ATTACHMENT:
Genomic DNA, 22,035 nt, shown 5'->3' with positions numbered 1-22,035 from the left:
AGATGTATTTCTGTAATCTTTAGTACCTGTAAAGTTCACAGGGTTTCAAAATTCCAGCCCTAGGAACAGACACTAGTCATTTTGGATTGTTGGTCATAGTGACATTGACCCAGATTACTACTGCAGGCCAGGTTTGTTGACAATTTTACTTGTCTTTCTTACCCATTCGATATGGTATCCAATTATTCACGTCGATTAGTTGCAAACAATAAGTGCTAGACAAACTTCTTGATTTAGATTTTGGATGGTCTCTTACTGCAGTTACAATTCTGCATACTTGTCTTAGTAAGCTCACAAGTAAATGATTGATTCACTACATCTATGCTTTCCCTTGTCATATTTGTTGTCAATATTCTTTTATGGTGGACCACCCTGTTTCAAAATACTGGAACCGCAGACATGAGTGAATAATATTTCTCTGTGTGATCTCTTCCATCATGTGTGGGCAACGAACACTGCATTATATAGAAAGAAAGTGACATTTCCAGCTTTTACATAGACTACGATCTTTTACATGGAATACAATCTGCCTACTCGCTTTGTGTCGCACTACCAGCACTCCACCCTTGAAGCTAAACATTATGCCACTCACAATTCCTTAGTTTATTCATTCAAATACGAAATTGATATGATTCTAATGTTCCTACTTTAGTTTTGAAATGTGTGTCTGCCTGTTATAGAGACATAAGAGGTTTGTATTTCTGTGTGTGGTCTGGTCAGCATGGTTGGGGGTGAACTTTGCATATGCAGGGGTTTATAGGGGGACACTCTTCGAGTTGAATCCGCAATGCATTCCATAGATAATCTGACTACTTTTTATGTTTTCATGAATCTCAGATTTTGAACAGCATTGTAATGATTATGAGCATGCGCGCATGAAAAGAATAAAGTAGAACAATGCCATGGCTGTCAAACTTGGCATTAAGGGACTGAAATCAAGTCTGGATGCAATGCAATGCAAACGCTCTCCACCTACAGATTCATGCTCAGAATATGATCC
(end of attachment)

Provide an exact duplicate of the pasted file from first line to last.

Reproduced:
Genomic DNA, 22,035 nt, shown 5'->3' with positions numbered 1-22,035 from the left:
AGATGTATTTCTGTAATCTTTAGTACCTGTAAAGTTCACAGGGTTTCAAAATTCCAGCCCTAGGAACAGACACTAGTCATTTTGGATTGTTGGTCATAGTGACATTGACCCAGATTACTACTGCAGGCCAGGTTTGTTGACAATTTTACTTGTCTTTCTTACCCATTCGATATGGTATCCAATTATTCACGTCGATTAGTTGCAAACAATAAGTGCTAGACAAACTTCTTGATTTAGATTTTGGATGGTCTCTTACTGCAGTTACAATTCTGCATACTTGTCTTAGTAAGCTCACAAGTAAATGATTGATTCACTACATCTATGCTTTCCCTTGTCATATTTGTTGTCAATATTCTTTTATGGTGGACCACCCTGTTTCAAAATACTGGAACCGCAGACATGAGTGAATAATATTTCTCTGTGTGATCTCTTCCATCATGTGTGGGCAACGAACACTGCATTATATAGAAAGAAAGTGACATTTCCAGCTTTTACATAGACTACGATCTTTTACATGGAATACAATCTGCCTACTCGCTTTGTGTCGCACTACCAGCACTCCACCCTTGAAGCTAAACATTATGCCACTCACAATTCCTTAGTTTATTCATTCAAATACGAAATTGATATGATTCTAATGTTCCTACTTTAGTTTTGAAATGTGTGTCTGCCTGTTATAGAGACATAAGAGGTTTGTATTTCTGTGTGTGGTCTGGTCAGCATGGTTGGGGGTGAACTTTGCATATGCAGGGGTTTATAGGGGGACACTCTTCGAGTTGAATCCGCAATGCATTCCATAGATAATCTGACTACTTTTTATGTTTTCATGAATCTCAGATTTTGAACAGCATTGTAATGATTATGAGCATGCGCGCATGAAAAGAATAAAGTAGAACAATGCCATGGCTGTCAAACTTGGCATTAAGGGACTGAAATCAAGTCTGGATGCAATGCAATGCAAACGCTCTCCACCTACAGATTCATGCTCAGAATATGATCC